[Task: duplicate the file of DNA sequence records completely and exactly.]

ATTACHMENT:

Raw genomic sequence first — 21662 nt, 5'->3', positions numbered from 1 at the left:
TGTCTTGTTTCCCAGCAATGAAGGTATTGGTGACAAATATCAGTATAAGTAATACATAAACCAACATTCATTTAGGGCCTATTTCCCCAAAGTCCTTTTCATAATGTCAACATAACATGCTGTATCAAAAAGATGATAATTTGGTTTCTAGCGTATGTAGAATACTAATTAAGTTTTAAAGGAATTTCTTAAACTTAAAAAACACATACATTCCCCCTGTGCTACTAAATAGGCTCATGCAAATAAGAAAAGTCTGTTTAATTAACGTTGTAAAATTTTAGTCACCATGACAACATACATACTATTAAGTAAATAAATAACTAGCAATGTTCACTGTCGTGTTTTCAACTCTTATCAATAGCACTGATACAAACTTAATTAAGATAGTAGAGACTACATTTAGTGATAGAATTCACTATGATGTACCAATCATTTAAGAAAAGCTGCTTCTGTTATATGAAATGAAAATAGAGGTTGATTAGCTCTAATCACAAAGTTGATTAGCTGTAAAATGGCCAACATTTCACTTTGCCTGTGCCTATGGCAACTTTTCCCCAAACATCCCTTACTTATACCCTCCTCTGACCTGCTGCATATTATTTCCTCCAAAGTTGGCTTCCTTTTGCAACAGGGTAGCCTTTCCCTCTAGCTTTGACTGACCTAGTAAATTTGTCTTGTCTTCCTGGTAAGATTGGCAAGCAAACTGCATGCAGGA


Raw genomic sequence first — 21662 nt, 5'->3', positions numbered from 1 at the left:
TGTCTTGTTTCCCAGCAATGAAGGTATTGGTGACAAATATCAGTATAAGTAATACATAAACCAACATTCATTTAGGGCCTATTTCCCCAAAGTCCTTTTCATAATGTCAACATAACATGCTGTATCAAAAAGATGATAATTTGGTTTCTAGCGTATGTAGAATACTAATTAAGTTTTAAAGGAATTTCTTAAACTTAAAAAACACATACATTCCCCCTGTGCTACTAAATAGGCTCATGCAAATAAGAAAAGTCTGTTTAATTAACGTTGTAAAATTTTAGTCACCATGACAACATACATACTATTAAGTAAATAAATAACTAGCAATGTTCACTGTCGTGTTTTCAACTCTTATCAATAGCACTGATACAAACTTAATTAAGATAGTAGAGACTACATTTAGTGATAGAATTCACTATGATGTACCAATCATTTAAGAAAAGCTGCTTCTGTTATATGAAATGAAAATAGAGGTTGATTAGCTCTAATCACAAAGTTGATTAGCTGTAAAATGGCCAACATTTCACTTTGCCTGTGCCTATGGCAACTTTTCCCCAAACATCCCTTACTTATACCCTCCTCTGACCTGCTGCATATTATTTCCTCCAAAGTTGGCTTCCTTTTGCAACAGGGTAGCCTTTCCCTCTAGCTTTGACTGACCTAGTAAATTTGTCTTGTCTTCCTGGTAAGATTGGCAAGCAAACTGCATGCAGGA